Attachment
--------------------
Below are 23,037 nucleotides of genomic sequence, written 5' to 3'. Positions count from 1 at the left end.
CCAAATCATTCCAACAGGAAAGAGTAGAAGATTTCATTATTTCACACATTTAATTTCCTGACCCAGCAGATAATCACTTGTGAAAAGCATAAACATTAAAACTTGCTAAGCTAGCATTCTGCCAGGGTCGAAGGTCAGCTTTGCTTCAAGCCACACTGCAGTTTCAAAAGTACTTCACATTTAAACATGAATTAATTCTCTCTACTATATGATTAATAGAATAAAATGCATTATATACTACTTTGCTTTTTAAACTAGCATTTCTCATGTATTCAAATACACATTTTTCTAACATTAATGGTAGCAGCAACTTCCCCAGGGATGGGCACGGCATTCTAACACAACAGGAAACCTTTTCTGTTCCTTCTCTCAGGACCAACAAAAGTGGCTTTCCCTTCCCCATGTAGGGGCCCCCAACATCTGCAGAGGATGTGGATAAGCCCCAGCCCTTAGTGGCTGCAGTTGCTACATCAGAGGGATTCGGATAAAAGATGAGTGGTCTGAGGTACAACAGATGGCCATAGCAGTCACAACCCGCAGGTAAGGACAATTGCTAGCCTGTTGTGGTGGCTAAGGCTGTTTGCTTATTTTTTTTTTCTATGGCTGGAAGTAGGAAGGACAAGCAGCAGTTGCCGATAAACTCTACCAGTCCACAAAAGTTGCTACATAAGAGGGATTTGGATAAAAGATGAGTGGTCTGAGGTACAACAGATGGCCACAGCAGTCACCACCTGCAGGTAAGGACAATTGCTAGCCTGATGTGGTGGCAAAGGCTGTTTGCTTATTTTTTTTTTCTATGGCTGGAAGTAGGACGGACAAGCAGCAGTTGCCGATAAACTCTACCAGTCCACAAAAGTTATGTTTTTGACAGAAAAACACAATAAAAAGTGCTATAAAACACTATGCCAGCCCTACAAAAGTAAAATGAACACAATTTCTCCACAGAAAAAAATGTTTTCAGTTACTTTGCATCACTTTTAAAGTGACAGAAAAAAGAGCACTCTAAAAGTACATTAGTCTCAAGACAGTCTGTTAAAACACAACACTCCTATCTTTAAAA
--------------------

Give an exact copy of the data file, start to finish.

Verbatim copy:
Below are 23,037 nucleotides of genomic sequence, written 5' to 3'. Positions count from 1 at the left end.
CCAAATCATTCCAACAGGAAAGAGTAGAAGATTTCATTATTTCACACATTTAATTTCCTGACCCAGCAGATAATCACTTGTGAAAAGCATAAACATTAAAACTTGCTAAGCTAGCATTCTGCCAGGGTCGAAGGTCAGCTTTGCTTCAAGCCACACTGCAGTTTCAAAAGTACTTCACATTTAAACATGAATTAATTCTCTCTACTATATGATTAATAGAATAAAATGCATTATATACTACTTTGCTTTTTAAACTAGCATTTCTCATGTATTCAAATACACATTTTTCTAACATTAATGGTAGCAGCAACTTCCCCAGGGATGGGCACGGCATTCTAACACAACAGGAAACCTTTTCTGTTCCTTCTCTCAGGACCAACAAAAGTGGCTTTCCCTTCCCCATGTAGGGGCCCCCAACATCTGCAGAGGATGTGGATAAGCCCCAGCCCTTAGTGGCTGCAGTTGCTACATCAGAGGGATTCGGATAAAAGATGAGTGGTCTGAGGTACAACAGATGGCCATAGCAGTCACAACCCGCAGGTAAGGACAATTGCTAGCCTGTTGTGGTGGCTAAGGCTGTTTGCTTATTTTTTTTTTCTATGGCTGGAAGTAGGAAGGACAAGCAGCAGTTGCCGATAAACTCTACCAGTCCACAAAAGTTGCTACATAAGAGGGATTTGGATAAAAGATGAGTGGTCTGAGGTACAACAGATGGCCACAGCAGTCACCACCTGCAGGTAAGGACAATTGCTAGCCTGATGTGGTGGCAAAGGCTGTTTGCTTATTTTTTTTTTCTATGGCTGGAAGTAGGACGGACAAGCAGCAGTTGCCGATAAACTCTACCAGTCCACAAAAGTTATGTTTTTGACAGAAAAACACAATAAAAAGTGCTATAAAACACTATGCCAGCCCTACAAAAGTAAAATGAACACAATTTCTCCACAGAAAAAAATGTTTTCAGTTACTTTGCATCACTTTTAAAGTGACAGAAAAAAGAGCACTCTAAAAGTACATTAGTCTCAAGACAGTCTGTTAAAACACAACACTCCTATCTTTAAAA